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Rupturing Colonialscapes: politicizing the relational sites and scales of Indigenous resurgence

Rupturing Colonialscapes: politicizing the relational sites and scales of Indigenous resurgence
100 St. George Street, Room 2125, Sidney Smith Hall
Time: Feb 5th, 3:00 pm End: Feb 5th, 5:00 pm
Interest Categories: Indigenous, Geography & Planning (FAS), 2000-
Talk by Sarah Hunt, UBC

The Department of Geography and Planning presents the Intersections Speakers Series

Rupturing Colonialscapes: politicizing the relational sites and scales of Indigenous resurgence

Sarah Hunt is a Kwagiulth scholar whose work in Indigenous and legal geographies critically takes up questions of violence, justice, resistance, self-determination and resurgence. She was awarded a Governor General's Gold Medal for her doctoral research which investigated the relationship between law and violence in ongoing neocolonial relations in BC, asking how violence gains visibility through Indigenous and Canadian socio-legal discourse and action. Sarah is assistant professor in First Nations and Indigenous Studies and the Department of Geography at UBC. Her recent publications can be accessed at https://ubc.academia.edu/SarahHunt

In recent years, the cultural, political and legal resurgence of Indigenous nations has taken shape through the actions of Indigenous people whose political consciousness arise from an orientation toward Indigenous, rather than colonial, law. These diverse expressions of Indigenous resurgence cannot be contained within colonially-delineated Indian reserves, but instead enact a network of territorial relations which together cover all of what is now known as Canada. Yet realities of gendered violence serve as a stark reminder of the urgent need to challenge colonially imposed divisions between public and private space, which continue to depoliticize and deprioritize much of the intimate work of decolonization. In this talk, I will discuss the relational nature of strategies of resurgence across diverse sites of decolonial thought/action and their potential to actively rupture what I call colonialscapes - the interrelated spatial rationales of terra nullius, the frontier and Indian reserves. Through a series of recent examples, I will explore the potential for multi-scalar activations of Indigenous territorial relations to create ruptures in colonialscape relations, actively resisting the closure of settlement.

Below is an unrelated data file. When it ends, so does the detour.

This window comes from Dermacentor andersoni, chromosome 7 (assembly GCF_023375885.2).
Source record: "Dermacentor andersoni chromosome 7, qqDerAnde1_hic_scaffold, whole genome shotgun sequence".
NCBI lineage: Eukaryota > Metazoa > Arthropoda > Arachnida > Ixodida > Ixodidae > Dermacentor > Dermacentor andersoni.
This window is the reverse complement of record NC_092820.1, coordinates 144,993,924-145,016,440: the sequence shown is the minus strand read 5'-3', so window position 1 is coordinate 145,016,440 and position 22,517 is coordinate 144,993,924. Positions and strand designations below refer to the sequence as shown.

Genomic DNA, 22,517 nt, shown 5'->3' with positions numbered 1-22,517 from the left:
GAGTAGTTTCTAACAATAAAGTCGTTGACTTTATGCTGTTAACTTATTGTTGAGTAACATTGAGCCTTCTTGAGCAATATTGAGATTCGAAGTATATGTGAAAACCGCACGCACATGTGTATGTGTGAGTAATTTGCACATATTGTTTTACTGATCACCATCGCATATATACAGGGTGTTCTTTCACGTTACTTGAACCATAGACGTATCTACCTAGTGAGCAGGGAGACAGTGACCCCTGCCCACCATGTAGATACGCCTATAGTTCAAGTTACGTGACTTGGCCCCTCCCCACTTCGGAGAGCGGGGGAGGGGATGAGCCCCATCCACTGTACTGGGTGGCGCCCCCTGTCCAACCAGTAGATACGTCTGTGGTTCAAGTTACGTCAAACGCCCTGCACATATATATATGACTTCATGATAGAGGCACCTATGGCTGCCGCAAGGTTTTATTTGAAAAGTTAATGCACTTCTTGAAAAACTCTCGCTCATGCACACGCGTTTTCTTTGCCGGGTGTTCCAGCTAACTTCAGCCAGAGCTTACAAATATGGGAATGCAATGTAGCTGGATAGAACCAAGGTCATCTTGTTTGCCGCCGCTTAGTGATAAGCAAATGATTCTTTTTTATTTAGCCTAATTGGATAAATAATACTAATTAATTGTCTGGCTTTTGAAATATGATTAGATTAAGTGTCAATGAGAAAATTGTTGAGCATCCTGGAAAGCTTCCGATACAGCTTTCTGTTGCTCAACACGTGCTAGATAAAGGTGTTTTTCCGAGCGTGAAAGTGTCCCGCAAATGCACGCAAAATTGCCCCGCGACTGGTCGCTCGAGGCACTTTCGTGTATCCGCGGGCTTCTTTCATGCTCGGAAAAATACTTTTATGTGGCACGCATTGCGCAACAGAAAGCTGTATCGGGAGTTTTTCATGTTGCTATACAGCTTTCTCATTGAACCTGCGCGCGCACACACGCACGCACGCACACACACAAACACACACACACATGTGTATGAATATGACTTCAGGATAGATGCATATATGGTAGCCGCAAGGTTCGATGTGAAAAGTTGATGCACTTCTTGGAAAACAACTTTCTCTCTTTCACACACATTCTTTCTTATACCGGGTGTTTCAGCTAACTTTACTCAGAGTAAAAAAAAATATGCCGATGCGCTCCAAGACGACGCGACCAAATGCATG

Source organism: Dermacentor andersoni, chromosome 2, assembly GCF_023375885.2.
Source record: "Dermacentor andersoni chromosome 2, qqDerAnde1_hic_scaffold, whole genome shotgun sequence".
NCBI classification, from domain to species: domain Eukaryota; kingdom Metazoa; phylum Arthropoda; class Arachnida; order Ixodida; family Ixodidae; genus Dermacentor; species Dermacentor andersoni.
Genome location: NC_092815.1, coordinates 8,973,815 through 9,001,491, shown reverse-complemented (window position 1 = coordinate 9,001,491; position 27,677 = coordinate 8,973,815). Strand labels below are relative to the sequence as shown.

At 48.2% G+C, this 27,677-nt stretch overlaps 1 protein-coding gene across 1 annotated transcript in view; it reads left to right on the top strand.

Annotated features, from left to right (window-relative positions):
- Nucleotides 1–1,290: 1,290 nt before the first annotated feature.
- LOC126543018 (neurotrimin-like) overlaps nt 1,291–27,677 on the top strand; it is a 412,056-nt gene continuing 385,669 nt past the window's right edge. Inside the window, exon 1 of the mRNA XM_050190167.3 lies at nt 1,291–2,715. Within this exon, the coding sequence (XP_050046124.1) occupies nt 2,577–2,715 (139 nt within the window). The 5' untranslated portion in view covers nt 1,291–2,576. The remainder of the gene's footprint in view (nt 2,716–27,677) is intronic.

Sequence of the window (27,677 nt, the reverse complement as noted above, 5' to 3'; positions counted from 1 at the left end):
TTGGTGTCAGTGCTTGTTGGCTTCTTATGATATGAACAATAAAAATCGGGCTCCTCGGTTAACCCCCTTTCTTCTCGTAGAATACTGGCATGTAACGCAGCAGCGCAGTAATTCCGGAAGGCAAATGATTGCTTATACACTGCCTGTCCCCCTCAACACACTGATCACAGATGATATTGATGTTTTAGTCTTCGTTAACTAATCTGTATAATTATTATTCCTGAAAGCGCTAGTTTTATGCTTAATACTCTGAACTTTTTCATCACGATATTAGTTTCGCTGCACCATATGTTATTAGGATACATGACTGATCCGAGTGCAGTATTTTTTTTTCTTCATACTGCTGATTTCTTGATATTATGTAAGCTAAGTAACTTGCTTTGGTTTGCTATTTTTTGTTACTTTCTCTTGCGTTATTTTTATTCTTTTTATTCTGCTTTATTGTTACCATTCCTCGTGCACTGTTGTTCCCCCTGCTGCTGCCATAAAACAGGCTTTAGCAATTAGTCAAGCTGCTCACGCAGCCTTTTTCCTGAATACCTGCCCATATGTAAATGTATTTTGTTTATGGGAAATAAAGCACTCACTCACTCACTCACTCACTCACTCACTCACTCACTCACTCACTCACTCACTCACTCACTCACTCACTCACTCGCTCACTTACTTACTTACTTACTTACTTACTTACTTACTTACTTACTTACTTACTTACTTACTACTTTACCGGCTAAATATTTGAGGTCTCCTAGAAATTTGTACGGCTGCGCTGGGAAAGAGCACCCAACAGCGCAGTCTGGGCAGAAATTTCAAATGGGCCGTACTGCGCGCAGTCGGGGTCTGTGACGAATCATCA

This event is free and open to all. Registration is not required. For further information, please contact the Department of Geography & Planning at (416) 978-3375.

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